A hard thing to see
PHD Comics talks to particle physicist Daniel Whiteson for an exceptionally lucid explanation of the quest for the Higgs boson: what it is, and how the Large Hadron Collider of the European Organization for Nuclear Research (CERN) was able to observe it, albeit indirectly.
If the predicted effect [of the Higgs boson's existence] were huge, it would be very easy to tell the difference between “with Higgs boson” and “not with Higgs boson.” The prediced effect is tiny, so it’s really hard to see. What you need is a huge amount of data. You need to take a gillion collisions before you can see the data. That’s why we run this thing 40 million times a second all day all year.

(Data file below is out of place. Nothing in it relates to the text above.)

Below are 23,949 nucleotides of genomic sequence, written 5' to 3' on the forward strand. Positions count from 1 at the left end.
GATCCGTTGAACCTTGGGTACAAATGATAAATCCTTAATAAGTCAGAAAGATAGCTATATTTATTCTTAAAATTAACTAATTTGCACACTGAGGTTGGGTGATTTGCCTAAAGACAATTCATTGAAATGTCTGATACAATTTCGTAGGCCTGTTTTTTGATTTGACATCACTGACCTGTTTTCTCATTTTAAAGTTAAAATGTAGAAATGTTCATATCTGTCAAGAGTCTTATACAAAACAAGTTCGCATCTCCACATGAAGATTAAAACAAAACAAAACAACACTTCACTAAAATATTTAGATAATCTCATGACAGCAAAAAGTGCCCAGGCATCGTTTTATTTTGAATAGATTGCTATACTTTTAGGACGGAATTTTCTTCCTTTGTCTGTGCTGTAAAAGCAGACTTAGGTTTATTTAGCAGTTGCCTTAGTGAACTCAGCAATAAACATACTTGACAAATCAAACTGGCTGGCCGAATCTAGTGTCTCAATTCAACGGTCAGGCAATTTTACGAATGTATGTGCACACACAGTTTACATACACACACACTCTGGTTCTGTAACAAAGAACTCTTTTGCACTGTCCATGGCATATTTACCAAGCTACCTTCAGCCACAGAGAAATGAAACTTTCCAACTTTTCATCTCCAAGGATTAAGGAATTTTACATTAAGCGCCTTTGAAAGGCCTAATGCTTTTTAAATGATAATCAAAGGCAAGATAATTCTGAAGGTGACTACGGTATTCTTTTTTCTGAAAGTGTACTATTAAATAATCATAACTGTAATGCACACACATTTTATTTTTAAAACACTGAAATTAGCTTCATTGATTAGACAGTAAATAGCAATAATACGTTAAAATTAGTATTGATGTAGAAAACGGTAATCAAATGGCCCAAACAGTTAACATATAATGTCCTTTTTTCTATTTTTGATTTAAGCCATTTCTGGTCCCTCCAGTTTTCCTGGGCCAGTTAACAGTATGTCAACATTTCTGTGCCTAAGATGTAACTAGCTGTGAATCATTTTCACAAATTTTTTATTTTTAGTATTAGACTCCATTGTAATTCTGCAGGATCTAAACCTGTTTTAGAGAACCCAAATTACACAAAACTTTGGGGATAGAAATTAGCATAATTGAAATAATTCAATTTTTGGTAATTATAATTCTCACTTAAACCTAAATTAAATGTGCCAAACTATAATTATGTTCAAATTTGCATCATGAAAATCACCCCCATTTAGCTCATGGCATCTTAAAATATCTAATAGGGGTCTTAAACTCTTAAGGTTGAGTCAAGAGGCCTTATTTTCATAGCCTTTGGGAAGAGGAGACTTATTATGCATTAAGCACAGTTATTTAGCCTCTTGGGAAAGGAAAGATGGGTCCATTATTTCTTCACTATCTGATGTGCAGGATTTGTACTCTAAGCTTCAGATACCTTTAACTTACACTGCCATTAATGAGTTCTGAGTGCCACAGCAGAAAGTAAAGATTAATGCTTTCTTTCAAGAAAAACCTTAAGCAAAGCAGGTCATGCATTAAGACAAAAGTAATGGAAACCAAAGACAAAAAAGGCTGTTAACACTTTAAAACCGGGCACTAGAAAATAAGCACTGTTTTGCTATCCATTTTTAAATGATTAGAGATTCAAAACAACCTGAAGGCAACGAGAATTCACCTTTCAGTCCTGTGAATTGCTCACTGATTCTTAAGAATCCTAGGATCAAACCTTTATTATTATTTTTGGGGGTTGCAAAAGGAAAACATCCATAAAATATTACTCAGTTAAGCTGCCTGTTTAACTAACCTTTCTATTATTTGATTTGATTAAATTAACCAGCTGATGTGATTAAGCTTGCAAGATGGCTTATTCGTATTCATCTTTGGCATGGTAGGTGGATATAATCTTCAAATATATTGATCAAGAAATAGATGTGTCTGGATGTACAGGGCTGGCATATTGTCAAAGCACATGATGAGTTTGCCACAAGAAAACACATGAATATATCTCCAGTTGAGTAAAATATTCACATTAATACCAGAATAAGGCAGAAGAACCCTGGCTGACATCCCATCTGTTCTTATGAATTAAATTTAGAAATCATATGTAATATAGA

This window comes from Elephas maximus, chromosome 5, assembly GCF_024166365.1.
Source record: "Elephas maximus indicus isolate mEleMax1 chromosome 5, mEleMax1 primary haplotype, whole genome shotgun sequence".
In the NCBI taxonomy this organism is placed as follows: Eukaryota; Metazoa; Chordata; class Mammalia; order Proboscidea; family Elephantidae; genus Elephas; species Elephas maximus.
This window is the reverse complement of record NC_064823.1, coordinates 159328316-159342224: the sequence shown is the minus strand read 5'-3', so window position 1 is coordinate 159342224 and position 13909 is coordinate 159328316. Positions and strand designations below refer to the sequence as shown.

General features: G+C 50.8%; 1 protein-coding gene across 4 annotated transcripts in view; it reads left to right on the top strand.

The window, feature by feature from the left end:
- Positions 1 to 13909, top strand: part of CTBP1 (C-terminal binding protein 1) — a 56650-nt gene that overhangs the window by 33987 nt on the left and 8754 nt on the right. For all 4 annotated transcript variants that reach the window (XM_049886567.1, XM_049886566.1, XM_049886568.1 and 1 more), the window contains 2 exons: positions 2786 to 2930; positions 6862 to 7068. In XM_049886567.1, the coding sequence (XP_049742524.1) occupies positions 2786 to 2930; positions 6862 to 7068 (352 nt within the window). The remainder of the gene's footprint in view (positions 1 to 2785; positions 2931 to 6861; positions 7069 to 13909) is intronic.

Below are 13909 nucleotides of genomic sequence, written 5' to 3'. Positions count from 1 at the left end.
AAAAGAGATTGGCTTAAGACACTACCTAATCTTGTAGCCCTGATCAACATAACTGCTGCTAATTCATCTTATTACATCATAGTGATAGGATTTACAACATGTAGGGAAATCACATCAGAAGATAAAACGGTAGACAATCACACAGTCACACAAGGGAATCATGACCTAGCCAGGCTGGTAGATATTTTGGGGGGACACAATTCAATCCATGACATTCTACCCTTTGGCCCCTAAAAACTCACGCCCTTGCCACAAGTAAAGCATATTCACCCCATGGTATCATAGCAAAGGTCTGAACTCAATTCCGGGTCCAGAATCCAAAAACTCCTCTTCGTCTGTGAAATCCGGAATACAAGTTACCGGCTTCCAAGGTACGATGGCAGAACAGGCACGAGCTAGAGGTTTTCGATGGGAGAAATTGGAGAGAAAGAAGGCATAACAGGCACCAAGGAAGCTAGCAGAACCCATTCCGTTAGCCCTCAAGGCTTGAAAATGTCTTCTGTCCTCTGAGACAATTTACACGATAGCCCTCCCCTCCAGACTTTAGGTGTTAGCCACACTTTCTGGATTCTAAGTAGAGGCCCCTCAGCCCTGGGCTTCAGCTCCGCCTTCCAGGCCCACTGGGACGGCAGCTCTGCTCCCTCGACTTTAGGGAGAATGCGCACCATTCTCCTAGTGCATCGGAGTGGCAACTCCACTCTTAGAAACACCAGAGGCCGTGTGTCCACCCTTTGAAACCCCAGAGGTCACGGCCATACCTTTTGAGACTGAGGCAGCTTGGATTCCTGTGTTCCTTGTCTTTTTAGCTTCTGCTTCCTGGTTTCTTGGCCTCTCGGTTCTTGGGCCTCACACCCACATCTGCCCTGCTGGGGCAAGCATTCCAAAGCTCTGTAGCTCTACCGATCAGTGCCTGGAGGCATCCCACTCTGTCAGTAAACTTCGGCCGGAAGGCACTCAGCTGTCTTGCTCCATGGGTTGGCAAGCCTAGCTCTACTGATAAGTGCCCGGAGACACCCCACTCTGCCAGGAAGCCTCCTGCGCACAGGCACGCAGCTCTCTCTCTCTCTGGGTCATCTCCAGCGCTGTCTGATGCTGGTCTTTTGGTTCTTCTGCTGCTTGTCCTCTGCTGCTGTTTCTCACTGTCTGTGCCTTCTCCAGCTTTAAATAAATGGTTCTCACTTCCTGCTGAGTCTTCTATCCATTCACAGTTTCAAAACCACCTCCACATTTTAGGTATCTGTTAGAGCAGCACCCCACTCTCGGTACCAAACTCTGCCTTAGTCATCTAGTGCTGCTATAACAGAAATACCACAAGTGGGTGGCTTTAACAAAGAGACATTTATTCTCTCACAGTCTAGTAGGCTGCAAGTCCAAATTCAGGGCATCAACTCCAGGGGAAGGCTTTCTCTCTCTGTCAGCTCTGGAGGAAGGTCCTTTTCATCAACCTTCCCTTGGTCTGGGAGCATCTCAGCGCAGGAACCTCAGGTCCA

Or just watch the cartoon. (Hint: Skip the first 40 seconds.)
There’s lots more to learn, says Whiteson:
To make up everyday matter, you only need the electron, the up quark and the down quark. With the up quark and the down quark, you can make a proton, or you can make a neutron. With electrons, protons, and neutrons, you can make any atom. So we only need these three. But we’ve discovered 12 particles. Why do we have them? I don’t know. How many are there? 100? 1,000,000? Only 12? We don’t know.
H/T: Rebecca Rosen